Neoscholastic philosopher Jacques Maritain stresses
that art comes from an internalized habit of work and reflection. The artist is a maker of
art objects, e.g. the poet makes poetry. The subjectivity, the imagination, and the act of
confession in the true artist are all subsumed to the act of making the beautiful work.
Much like people as moral beings learn a kind of ethical prudence, an inner sense of what
a given situation calls for, so artists over time develop certain habits of seeing and
working. A poet, for example, has to put in the time and work with language, metaphor,
observation, etc. in order to develop a poetic craft. The poets subjectivity is
meant to serve the work and not the reverse. Maritain stresses that the Christian who
would make art should focus on the task at hand:
If you want to make a Christian work, then be Christian and simply try to make a
beautiful work, into which your heart will pass; do not try to "make Christian."
[. . .] The entire soul of the artist reaches and rules his work, but it must reach and
rule it only through the artistic habitus. Art tolerates no division here. It will
not allow any foreign element, juxtaposing itself to it, to mingle, in the production of
the work, its regulation with arts own. Tame it, and it will do all that you want it
to do. Use violence, and it will accomplish nothing. (66-67)
The poet can only make what she has learned over time to practice. Poetry has its own
demands, concerns, and rules. These are only right and natural and should be respected.
Indeed, trying to bypass these in the name of religion is only bound to failure. Jellema,
likewise, would warn us against using the label "Christian poet" too lightly:
"It invites a poet who is a Christian into a frame of mind in which, proud of his
humility, he can knock the tough commitment to art as merely arty, shrug off the
worlds expected indifference to his work as the price he must pay for his martyrdom,
and isolate himself in mutual-admiration groups of like-minded poets" (334). The poet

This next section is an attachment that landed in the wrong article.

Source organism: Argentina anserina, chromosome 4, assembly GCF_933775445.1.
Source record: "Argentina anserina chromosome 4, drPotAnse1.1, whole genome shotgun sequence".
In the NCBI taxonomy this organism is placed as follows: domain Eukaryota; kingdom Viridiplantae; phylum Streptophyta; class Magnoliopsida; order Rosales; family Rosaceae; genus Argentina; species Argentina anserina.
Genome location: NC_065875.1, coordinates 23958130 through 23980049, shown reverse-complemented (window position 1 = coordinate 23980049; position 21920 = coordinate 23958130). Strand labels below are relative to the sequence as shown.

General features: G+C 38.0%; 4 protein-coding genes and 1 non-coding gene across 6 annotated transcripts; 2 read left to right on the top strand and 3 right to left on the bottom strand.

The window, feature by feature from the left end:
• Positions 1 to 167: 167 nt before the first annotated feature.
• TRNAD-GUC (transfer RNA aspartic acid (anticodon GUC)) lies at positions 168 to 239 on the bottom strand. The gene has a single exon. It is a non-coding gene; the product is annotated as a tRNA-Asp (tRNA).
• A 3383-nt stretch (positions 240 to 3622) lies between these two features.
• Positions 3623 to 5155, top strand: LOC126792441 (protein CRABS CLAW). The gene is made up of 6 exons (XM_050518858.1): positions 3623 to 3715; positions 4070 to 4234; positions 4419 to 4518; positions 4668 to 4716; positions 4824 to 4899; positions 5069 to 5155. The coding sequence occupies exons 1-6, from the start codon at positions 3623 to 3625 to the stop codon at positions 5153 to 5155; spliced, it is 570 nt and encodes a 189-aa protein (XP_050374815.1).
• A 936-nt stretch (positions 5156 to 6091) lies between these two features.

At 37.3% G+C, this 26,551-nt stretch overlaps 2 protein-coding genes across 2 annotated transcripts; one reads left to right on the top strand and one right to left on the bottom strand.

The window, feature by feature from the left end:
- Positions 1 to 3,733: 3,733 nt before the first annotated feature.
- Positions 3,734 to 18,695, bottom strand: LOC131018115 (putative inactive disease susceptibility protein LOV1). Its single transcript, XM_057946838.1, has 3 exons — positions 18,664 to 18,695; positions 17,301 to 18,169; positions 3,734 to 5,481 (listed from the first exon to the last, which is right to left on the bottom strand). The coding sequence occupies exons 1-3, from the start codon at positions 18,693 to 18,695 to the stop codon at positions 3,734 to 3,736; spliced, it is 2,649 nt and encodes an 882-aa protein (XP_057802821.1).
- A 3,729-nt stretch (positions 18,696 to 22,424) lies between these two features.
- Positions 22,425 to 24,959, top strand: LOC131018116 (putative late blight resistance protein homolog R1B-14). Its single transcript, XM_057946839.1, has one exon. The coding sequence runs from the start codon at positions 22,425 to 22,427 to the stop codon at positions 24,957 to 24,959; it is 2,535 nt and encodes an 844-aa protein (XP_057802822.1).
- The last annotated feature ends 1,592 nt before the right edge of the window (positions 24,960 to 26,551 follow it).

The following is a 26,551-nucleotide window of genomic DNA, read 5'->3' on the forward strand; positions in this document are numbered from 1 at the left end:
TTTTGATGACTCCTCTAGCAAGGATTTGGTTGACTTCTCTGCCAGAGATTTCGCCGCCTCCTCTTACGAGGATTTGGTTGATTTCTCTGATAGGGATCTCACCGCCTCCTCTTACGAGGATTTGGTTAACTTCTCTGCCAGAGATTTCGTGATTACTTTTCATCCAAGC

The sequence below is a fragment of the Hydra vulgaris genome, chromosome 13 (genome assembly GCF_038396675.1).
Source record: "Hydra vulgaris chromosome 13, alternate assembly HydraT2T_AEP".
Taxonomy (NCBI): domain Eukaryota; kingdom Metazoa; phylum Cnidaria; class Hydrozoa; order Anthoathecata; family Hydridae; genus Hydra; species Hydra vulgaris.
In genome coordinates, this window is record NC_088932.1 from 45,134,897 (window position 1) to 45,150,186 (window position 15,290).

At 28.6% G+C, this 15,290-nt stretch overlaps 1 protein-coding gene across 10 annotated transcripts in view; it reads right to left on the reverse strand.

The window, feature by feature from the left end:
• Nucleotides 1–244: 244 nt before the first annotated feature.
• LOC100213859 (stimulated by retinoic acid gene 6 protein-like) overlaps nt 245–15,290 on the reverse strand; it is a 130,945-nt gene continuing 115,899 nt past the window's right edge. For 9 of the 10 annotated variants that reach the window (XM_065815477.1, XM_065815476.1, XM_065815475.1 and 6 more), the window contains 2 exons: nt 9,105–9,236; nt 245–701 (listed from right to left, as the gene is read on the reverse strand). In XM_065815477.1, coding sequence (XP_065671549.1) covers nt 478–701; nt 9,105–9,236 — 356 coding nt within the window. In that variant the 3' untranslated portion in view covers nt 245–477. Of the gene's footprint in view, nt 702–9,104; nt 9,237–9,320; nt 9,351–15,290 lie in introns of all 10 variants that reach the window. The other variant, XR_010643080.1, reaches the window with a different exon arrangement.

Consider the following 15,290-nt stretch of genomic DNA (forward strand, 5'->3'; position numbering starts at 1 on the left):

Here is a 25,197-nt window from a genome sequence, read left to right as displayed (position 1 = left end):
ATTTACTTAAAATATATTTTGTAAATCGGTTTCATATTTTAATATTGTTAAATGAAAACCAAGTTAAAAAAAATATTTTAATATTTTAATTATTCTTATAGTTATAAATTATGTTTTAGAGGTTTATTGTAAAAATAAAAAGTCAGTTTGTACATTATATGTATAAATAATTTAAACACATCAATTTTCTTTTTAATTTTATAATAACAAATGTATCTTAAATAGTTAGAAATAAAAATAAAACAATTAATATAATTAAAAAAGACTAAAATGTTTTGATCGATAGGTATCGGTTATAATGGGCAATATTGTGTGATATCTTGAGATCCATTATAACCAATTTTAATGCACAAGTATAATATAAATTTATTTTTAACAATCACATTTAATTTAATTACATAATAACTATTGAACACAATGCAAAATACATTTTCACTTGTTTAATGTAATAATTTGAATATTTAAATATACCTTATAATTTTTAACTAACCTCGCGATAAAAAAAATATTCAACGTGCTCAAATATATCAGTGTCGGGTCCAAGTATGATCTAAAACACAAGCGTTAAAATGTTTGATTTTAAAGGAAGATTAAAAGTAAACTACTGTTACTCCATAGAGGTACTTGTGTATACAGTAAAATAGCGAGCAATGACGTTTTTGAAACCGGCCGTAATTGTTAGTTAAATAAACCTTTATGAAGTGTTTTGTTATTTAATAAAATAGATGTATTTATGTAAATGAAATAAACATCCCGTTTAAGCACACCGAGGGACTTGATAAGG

as maker is a humbler definition of vocation than that of the prophet or truth-creator,
and I would contend that it is more Christian.
The practice of writing poetry and the practice of Christian faith are complementary.
One can serve God by writing. However, Martains stress on the artist as maker
reminds us that there are some potential dangers, too. Luci Shaw in her "Praying and
poetry" ponders the wild and humbling nature of prayer in comparison to the seemingly
more controllable world of poetic form:
All week Ive been testing
prayers as I hear them coming
from my mouth, judging the slant and
roominess of their pockets, how deep.
How well measured, and
do I take enough time with them.
[. . . .]
But never, quite. Nor fit around
his spacious glory. Tailoring
a poem satisfies me better:
[. . . .]
showing a selvage of truth, but not
too much, and no frayed edges. (1-6, 11-13, 20-21)
Of course, Shaw is somewhat ironic here. Her poetry has become too mannered and safe as
well. Yet she does touch on the difference. Our control of words cannot be the same as our
openness and vulnerability before God. Thomas Merton, a Trappist monk and poet, in his
essay, "Poetry and Contemplation: A Reappraisal" focuses on the tension between
the contemplative and aesthetic callings. He points out that both callings share an
"immediacy [that] outruns the speed of reasoning and leaves all analysis behind"
(347). Both stress the inwardness and disciplined focus necessary for creative awareness.
At first glance, this would seem to compare, even conflate the differing gifts, yet a
tension remains. The contemplative seeks to fully experience life in order to know God
completely, while the artist seeks to fully experience life in order to create the art
object. Or following the via negativa, the contemplative divests herself of all
preconceived notions to fully contact God, while the artist divests herself to better
serve the craft:
If the intuition of the poet naturally leads him into the inner sanctuary of his soul,
it is for a special purpose in the natural order [. . .] to reflect upon his inspiration
and to clothe it with a special and splendid form and then return to display it to
those outside. And here the radical difference between the artist and the mystic
begins to be seen. The artist enters into himself in order to work. (350)
The problem is that the poet must serve the work yet also serve God. The risk the
artist runs is that, she or he will try to use the experience of the spiritual life as
material to grind up for art: "He will objectize his own experience and seek to
exploit and empty it for his own sake. He will leave God and return to himself"
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